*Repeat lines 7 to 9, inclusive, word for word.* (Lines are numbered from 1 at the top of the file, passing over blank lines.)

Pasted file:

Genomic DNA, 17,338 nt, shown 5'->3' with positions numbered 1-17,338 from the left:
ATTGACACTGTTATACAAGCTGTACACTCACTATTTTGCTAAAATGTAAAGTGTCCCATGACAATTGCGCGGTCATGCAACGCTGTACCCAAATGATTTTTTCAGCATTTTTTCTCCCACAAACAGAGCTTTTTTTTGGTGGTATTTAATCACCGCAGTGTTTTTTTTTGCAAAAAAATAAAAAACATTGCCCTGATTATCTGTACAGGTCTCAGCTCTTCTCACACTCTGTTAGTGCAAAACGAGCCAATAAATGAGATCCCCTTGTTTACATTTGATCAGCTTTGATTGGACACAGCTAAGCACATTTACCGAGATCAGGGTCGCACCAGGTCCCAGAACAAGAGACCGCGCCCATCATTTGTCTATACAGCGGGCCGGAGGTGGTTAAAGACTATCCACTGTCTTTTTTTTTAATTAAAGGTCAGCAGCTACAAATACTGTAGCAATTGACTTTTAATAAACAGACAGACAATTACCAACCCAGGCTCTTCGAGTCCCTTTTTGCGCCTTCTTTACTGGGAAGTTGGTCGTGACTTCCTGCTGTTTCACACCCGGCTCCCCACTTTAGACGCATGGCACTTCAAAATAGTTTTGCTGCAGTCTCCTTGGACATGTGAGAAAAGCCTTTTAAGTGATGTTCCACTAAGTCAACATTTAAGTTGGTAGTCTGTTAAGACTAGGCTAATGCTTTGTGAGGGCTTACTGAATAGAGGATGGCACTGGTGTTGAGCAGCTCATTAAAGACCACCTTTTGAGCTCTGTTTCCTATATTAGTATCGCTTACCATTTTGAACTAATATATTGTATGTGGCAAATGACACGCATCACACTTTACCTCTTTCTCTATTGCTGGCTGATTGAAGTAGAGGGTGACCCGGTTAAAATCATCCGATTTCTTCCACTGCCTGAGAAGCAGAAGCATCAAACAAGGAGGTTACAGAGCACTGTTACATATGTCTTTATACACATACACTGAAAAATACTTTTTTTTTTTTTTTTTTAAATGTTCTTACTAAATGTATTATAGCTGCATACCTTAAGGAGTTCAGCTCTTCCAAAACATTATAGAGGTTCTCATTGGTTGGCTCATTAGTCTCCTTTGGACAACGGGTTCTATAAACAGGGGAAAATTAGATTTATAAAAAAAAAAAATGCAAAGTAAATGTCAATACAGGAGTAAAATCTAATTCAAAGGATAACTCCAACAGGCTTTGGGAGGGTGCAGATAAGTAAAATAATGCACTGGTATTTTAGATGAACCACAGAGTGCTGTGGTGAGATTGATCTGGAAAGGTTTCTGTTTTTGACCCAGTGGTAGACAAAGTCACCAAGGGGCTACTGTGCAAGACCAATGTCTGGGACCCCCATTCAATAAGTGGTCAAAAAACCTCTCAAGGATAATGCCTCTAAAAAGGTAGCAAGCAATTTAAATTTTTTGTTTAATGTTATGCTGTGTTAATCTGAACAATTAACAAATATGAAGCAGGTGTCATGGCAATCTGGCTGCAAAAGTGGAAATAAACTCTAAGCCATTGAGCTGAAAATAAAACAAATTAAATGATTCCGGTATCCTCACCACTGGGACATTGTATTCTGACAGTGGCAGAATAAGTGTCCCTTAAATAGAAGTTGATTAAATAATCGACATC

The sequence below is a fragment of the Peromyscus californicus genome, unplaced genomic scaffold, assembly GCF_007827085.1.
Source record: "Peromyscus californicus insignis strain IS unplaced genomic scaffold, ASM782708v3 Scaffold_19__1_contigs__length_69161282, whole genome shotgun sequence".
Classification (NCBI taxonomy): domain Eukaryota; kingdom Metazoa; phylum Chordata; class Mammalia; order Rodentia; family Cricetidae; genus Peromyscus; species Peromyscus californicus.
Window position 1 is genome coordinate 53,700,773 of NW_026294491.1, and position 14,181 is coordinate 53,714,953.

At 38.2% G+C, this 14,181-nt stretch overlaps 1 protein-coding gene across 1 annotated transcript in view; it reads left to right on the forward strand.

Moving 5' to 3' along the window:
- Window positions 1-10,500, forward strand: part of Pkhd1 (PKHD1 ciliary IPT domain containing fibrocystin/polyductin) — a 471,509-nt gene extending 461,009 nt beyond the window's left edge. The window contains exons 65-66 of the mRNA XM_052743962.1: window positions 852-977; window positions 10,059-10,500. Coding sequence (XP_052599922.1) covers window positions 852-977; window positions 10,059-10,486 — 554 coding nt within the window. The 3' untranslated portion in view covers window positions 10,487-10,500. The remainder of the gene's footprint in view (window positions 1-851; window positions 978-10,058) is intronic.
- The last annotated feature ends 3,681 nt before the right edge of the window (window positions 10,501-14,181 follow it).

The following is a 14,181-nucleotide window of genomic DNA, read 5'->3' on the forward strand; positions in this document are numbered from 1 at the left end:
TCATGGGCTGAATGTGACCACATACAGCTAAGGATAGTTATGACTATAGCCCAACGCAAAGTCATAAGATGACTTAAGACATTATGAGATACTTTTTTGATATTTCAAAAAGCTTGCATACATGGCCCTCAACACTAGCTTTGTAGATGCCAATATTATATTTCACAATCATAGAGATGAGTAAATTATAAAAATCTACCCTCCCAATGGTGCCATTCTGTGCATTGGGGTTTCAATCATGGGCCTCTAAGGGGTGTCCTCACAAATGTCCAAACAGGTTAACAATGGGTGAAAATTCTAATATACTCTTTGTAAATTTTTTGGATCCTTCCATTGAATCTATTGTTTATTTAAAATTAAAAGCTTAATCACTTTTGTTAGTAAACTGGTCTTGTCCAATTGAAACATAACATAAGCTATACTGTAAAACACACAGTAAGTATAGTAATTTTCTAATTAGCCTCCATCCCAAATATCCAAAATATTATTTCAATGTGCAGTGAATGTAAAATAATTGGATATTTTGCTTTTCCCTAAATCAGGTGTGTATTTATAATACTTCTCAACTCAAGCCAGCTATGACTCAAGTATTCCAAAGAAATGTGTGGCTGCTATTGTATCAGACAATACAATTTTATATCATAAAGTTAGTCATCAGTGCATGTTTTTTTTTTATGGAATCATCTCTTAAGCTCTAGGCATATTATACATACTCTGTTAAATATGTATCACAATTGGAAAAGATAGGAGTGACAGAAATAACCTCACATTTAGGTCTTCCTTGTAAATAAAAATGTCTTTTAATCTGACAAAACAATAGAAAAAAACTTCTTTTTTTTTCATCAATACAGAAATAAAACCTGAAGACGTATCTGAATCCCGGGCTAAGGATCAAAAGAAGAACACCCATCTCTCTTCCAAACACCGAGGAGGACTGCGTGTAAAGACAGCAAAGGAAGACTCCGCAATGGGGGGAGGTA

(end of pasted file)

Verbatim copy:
At 38.2% G+C, this 14,181-nt stretch overlaps 1 protein-coding gene across 1 annotated transcript in view; it reads left to right on the forward strand.

Moving 5' to 3' along the window:
- Window positions 1-10,500, forward strand: part of Pkhd1 (PKHD1 ciliary IPT domain containing fibrocystin/polyductin) — a 471,509-nt gene extending 461,009 nt beyond the window's left edge. The window contains exons 65-66 of the mRNA XM_052743962.1: window positions 852-977; window positions 10,059-10,500. Coding sequence (XP_052599922.1) covers window positions 852-977; window positions 10,059-10,486 — 554 coding nt within the window. The 3' untranslated portion in view covers window positions 10,487-10,500. The remainder of the gene's footprint in view (window positions 1-851; window positions 978-10,058) is intronic.